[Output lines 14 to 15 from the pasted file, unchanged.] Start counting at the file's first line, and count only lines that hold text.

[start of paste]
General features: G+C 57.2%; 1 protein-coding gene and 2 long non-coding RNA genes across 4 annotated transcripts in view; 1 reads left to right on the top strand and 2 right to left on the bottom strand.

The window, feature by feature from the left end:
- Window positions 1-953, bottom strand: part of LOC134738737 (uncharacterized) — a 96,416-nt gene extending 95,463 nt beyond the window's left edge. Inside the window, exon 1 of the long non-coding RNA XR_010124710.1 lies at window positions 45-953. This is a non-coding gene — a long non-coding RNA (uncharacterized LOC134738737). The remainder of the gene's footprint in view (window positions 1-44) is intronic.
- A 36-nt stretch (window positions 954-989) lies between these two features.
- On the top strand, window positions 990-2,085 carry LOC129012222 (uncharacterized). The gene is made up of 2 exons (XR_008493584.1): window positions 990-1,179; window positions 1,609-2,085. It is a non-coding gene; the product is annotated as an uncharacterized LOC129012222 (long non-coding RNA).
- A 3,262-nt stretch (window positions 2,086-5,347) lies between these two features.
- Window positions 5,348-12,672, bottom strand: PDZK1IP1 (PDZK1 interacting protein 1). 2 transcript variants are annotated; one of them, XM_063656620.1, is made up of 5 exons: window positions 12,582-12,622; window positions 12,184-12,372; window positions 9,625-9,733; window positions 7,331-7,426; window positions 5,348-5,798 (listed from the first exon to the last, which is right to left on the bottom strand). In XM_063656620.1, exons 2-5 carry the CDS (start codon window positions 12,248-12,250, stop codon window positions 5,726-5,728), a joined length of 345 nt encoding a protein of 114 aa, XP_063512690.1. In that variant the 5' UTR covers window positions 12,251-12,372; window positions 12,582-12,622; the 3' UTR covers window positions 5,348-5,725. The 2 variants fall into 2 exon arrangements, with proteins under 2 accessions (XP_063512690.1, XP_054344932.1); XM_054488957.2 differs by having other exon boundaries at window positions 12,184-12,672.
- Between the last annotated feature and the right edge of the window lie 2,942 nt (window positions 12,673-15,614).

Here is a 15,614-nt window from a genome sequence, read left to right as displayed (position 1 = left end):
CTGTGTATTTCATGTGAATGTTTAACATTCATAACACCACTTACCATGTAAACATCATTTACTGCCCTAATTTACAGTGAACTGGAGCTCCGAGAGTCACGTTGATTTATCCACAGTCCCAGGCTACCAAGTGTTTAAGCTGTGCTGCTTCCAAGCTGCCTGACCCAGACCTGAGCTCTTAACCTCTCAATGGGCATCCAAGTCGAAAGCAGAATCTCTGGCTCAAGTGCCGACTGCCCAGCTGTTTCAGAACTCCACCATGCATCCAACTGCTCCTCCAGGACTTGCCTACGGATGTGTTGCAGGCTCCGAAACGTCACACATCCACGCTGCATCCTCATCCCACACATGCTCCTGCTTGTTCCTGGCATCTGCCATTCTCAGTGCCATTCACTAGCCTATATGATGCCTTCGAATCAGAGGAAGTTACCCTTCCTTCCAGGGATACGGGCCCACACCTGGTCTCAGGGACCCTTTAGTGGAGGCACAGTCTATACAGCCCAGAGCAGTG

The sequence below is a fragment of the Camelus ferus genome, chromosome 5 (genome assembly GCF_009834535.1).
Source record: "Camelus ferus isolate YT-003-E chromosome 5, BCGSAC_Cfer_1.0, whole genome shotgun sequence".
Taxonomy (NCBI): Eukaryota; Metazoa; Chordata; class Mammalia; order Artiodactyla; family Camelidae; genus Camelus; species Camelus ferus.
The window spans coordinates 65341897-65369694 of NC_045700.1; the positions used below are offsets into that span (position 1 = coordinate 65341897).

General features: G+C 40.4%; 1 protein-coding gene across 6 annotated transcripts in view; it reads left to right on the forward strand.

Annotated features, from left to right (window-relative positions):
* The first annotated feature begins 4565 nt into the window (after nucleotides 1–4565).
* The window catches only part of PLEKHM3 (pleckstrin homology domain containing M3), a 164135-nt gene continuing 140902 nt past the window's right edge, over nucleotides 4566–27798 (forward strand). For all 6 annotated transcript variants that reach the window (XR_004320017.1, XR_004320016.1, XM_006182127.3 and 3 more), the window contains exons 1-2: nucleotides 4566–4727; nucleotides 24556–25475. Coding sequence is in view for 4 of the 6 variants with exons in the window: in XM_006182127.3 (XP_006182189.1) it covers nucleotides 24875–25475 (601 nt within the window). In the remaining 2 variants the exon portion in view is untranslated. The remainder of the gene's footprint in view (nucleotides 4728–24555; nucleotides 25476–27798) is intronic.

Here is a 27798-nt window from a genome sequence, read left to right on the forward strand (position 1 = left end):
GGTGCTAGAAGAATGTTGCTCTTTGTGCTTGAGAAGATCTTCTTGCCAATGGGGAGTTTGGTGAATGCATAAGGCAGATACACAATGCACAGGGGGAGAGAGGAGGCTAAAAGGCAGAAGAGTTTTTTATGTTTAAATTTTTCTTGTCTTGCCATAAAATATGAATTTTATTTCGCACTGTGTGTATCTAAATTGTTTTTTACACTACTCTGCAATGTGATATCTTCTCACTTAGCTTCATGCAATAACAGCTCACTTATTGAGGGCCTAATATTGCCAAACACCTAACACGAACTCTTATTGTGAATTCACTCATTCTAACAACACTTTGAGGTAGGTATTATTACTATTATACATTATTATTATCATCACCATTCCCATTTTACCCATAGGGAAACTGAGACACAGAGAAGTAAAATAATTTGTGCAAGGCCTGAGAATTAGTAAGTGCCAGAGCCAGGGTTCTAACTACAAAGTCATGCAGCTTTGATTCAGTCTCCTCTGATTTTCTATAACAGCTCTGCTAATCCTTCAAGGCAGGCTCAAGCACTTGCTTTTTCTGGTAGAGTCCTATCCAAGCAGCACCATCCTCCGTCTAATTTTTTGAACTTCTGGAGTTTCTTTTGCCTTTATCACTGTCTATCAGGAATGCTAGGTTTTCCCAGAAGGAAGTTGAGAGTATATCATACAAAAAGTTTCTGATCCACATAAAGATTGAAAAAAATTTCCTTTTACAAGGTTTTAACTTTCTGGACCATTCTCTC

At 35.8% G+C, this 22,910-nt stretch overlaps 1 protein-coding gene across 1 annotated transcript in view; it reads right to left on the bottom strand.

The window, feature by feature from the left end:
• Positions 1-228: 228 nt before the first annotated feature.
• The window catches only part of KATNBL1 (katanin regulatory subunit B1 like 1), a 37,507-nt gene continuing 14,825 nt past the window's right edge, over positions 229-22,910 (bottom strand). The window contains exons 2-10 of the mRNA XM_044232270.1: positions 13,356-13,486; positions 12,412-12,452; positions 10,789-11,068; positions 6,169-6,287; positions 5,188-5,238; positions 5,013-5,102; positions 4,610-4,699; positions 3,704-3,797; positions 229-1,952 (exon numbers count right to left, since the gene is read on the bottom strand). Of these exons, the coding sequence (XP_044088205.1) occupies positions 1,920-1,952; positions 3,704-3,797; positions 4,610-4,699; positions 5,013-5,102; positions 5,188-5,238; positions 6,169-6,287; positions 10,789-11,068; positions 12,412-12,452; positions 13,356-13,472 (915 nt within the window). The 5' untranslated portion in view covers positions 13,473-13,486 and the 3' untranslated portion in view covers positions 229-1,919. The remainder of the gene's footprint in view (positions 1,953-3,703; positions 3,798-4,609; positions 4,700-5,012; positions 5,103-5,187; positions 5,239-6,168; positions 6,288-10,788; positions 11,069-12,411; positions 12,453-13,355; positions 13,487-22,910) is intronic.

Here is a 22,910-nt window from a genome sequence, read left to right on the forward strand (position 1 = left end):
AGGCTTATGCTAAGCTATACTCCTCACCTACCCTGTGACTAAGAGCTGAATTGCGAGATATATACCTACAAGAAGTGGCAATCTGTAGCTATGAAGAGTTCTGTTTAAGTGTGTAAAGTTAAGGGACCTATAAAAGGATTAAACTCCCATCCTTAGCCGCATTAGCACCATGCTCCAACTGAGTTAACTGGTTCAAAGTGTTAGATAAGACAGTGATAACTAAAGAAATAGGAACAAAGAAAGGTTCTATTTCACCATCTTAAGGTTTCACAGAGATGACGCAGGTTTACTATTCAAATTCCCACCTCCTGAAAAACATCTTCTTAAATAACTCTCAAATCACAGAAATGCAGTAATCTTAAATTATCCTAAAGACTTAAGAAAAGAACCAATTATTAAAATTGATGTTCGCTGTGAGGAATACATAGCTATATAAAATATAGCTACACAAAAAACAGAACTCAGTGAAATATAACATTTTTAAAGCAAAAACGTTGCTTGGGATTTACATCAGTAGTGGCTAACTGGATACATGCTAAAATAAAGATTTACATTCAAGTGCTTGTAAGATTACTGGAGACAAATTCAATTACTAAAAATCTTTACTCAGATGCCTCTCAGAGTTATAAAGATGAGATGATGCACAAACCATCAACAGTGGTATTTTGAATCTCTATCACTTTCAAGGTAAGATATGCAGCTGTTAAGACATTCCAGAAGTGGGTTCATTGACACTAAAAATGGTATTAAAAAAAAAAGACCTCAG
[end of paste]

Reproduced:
The window spans coordinates 65341897-65369694 of NC_045700.1; the positions used below are offsets into that span (position 1 = coordinate 65341897).

General features: G+C 40.4%; 1 protein-coding gene across 6 annotated transcripts in view; it reads left to right on the forward strand.